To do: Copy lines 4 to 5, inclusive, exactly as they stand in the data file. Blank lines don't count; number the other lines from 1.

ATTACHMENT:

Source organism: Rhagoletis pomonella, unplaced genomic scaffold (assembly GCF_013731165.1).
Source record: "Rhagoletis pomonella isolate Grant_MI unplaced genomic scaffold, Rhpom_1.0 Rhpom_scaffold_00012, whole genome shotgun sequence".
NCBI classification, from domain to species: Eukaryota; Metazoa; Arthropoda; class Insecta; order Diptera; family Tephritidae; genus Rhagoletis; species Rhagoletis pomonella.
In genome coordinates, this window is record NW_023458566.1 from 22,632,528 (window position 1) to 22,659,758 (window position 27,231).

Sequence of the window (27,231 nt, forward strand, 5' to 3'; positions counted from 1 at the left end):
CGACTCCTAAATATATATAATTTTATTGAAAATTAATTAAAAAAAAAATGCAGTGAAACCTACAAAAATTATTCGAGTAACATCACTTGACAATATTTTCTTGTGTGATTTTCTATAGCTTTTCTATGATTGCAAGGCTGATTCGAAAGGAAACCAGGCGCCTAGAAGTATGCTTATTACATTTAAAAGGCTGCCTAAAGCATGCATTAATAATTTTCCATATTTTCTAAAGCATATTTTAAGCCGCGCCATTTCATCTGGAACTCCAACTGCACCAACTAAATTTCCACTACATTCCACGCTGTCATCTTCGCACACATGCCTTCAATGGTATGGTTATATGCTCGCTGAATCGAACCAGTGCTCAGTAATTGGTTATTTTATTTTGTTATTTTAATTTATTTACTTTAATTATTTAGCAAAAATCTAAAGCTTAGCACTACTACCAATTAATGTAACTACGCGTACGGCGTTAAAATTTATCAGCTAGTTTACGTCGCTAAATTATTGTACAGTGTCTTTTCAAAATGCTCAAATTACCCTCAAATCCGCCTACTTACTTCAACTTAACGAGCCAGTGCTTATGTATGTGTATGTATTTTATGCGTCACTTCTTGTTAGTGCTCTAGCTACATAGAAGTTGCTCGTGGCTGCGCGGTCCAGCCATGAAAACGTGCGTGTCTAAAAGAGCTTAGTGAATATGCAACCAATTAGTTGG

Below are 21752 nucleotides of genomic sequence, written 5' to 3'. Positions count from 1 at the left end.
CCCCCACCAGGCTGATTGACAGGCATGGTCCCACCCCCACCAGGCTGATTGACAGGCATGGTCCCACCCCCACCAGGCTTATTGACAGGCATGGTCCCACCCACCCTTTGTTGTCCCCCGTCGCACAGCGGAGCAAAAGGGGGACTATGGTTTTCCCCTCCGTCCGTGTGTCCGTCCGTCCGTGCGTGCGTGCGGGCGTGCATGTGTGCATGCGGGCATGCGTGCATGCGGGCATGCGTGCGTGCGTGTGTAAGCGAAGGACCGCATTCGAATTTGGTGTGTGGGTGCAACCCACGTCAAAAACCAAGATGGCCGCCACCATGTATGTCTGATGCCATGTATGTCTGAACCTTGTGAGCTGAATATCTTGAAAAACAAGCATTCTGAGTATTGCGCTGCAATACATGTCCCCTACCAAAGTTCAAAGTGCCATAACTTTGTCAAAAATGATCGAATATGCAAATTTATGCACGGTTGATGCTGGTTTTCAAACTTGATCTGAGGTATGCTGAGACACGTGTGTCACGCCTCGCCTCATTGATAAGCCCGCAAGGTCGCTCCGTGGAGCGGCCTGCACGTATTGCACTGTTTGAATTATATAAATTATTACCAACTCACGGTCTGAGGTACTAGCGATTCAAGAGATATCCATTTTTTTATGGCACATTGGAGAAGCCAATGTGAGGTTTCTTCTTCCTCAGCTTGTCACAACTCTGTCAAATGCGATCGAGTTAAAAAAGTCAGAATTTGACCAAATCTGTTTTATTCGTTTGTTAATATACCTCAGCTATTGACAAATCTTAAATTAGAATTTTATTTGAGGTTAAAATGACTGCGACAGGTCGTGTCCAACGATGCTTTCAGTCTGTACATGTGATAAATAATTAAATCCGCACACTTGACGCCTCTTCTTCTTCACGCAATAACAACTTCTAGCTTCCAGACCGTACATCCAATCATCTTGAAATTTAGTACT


In genome coordinates, this window is record NW_023458566.1 from 22,632,528 (window position 1) to 22,659,758 (window position 27,231).

Sequence of the window (27,231 nt, forward strand, 5' to 3'; positions counted from 1 at the left end):